The lavalier microphone is a small audio-recording tool used for television, videography, and other public speaking applications. Also known as a lapel, clip, or body mic, the lavalier allows for a hands-free operation during audio-recording sessions. Many lavaliers of today can now record audio without being hardwired to a source device.
If you’re looking for the best wireless lavalier mics for 2020, continue reading to discover the best picks for this year.
- Saramonic SR-WM4C
- Fifine Wireless Lavalier Mic
- Sanken COS-11D
- Shure BLX14/CVL-H10
- Pixel MK7
- Movo WMIC70
The wireless range from Saramonic UK are highly rated, and the SR-WM4C is no exception to that rule. This wireless lapel mic is compact and lightweight. It also comes with a relatively inexpensive price tag.
Perhaps, its most endearing feature is its range. Most wireless body mics on the market, especially cheap models, only work well within a 10-meter or shorter range. But the Saramonic’s unit allows you to record crystal clear audio even if you’re 60 meters away from the main recording body of the device.
The SR-WM4C also comes with a real-time monitor feature, an LED battery indicator, and a camera mount for the source-receiver. However, please take note that this lavalier has compatibility issues if you want to connect it to DSLRs.
Shooting professional-quality video with the top-of-the-line audio quality from a lavalier mic may not need an expensive audio-recording device. Enter the wireless lapel mic from Fifine.
This model sits among the inexpensive group of lapel mics on the market. But, even though it doesn’t win hearts for its build quality, it makes up for its drawbacks with an above-average quality in recording audio.
If your budget is on the higher side, and you want one of the highest-quality wireless audio-recording devices on the market, then consider buying the Sanken COS-11D.
While other wireless microphones provide the option of audio-recording from a single direction (usually from the front of the recording unit), Sanken’s device offers an omnidirectional approach. In other words, you can record high-quality audio regardless of the position of the recording unit, as long as the microphone’s receiver is near your mouth.
The Sanken COS-11D is also water-resistant, and it has a decent noise reduction level to muffle unnecessary audio like wind sounds.
Shure is an audio company that doesn’t need an introduction for audio buffs. This established company has different high-end audio-recording devices on the market, and one of its devices is the BLX14/CVL-H10.
More than a wireless lavalier microphone, this product is a wireless sound recording system. It comes with an audio-receiving unit with dimensions comparable to a modern Blu-ray player. As for the microphone unit, it’s relatively compact, but it’s not the smallest in the industry.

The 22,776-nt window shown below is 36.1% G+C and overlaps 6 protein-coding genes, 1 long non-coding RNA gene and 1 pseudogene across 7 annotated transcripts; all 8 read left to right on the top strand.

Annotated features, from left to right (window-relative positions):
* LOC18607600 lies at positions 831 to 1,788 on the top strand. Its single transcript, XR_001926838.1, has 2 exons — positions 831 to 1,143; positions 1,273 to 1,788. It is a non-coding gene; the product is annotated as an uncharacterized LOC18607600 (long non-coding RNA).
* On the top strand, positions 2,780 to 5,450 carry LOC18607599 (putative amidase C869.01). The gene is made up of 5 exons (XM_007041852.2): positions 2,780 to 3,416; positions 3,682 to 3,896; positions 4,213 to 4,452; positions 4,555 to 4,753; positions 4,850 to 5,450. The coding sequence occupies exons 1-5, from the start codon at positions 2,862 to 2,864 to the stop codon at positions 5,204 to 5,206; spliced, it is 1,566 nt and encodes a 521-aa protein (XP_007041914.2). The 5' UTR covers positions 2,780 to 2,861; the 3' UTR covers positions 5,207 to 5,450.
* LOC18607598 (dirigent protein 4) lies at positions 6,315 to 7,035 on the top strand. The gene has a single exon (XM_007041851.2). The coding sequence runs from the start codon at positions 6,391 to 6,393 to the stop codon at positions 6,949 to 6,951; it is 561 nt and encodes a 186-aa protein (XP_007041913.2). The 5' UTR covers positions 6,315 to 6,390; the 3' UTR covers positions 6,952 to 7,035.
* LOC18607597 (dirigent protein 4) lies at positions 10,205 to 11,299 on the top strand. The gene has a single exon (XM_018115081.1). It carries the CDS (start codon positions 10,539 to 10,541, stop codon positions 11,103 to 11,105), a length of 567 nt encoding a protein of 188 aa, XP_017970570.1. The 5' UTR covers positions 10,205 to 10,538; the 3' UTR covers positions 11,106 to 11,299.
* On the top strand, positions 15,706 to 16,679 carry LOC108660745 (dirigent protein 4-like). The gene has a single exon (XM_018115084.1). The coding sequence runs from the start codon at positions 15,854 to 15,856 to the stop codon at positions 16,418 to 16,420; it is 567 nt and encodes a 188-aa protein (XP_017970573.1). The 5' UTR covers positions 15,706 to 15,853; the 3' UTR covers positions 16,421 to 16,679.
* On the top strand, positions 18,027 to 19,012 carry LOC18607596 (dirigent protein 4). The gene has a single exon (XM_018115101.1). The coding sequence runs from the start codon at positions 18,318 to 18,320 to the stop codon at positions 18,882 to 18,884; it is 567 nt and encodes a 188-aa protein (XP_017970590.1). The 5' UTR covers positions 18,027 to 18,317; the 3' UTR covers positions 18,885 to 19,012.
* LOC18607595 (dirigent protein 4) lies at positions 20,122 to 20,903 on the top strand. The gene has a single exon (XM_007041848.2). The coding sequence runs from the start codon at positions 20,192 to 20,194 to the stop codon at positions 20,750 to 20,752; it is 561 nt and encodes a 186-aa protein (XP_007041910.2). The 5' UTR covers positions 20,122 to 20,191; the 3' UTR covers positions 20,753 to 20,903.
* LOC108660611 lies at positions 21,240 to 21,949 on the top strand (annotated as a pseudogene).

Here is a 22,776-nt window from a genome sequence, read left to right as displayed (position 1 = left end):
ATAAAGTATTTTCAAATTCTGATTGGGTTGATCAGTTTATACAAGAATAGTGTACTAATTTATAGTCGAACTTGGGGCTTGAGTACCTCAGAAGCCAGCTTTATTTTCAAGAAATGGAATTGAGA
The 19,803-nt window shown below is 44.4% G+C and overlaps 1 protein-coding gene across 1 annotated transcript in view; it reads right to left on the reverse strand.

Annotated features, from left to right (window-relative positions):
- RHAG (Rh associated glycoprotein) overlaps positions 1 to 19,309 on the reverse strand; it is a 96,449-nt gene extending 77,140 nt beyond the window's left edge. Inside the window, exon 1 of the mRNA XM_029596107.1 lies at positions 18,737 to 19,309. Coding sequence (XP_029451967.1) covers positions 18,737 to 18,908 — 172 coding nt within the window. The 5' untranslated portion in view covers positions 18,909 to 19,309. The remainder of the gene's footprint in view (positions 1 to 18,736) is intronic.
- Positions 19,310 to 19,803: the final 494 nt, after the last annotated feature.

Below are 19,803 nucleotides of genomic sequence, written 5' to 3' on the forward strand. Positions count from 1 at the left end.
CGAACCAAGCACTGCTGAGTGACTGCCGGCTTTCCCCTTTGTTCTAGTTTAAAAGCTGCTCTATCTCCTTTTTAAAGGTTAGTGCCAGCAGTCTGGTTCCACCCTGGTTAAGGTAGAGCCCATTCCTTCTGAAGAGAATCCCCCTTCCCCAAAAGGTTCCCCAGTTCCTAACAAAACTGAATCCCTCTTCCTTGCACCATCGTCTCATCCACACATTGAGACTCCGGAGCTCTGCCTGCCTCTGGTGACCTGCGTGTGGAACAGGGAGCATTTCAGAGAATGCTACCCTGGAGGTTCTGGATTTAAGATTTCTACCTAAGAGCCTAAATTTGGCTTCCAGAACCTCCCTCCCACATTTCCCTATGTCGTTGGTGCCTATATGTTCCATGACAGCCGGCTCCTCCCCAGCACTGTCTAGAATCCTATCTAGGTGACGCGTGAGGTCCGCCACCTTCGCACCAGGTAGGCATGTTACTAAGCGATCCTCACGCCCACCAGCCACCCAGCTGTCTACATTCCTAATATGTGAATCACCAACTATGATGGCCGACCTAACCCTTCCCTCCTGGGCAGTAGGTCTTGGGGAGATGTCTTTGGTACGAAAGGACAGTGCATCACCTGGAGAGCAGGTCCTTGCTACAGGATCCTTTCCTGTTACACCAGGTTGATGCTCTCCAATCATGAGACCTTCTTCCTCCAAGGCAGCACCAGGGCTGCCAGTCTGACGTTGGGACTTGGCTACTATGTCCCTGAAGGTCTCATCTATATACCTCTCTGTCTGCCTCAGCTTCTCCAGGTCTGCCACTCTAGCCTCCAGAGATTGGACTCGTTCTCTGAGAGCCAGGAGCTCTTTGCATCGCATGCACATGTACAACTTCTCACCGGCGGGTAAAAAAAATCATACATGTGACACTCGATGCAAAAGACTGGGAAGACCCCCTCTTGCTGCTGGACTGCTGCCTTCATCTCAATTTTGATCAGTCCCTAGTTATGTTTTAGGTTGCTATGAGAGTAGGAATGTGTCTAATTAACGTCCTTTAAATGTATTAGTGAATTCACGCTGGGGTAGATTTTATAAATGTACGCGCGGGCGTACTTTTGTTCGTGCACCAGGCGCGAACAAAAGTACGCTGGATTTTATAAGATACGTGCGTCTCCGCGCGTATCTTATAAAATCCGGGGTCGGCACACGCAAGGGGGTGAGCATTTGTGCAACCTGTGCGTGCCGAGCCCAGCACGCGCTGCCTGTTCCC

However, the audio quality recorded by this system outshines many body clip mics on the market. Sound quality is top-notch, especially when you factor in its audio-condensing element. This component reduces unwanted noises significantly, so your recorded audio files should come up with nothing but the sounds of your voice.
The Pixel MK7 joins the ranks of the low-to-mid-range lavalier microphones on the market. The standard retail price of this model is a step up from the Fifine Wireless Lavalier Mic. However, the MK7 has a slightly better build quality and audio-recording elements than Fifine’s model.
This unit is also an energy-efficient model as two AA batteries should last for about 15 to 20 hours of recording time. The case is suitably durable, which is a plus considering its price.
If you like to record audio and video using DSLRs, then the WMIC70 is the lavalier mic for you. It’s compatible with most DSLR cameras. The only thing you need to do is install the receiver onto the camera’s flash mount. Next, hit the record button, and you’re all set.
Another plus point of this clip microphone is its durability. One look at its components and you’ll know that it’s a beefy unit. This model is ideal for live applications, especially if you’re working for public films or live performances.
Lavalier microphones are a boon for audio-recording needs that don’t require the mic hardwired to the audio-receiving sources. Aim to use lavaliers from established brands like Saramonic, Movo, Shure, and Pixel. You can still consider buying cheap clip mics on the market, but you should be wary of the build and sound quality of the devices. It’s best to opt for established brands to ensure that you get excellent value for money from the purchase.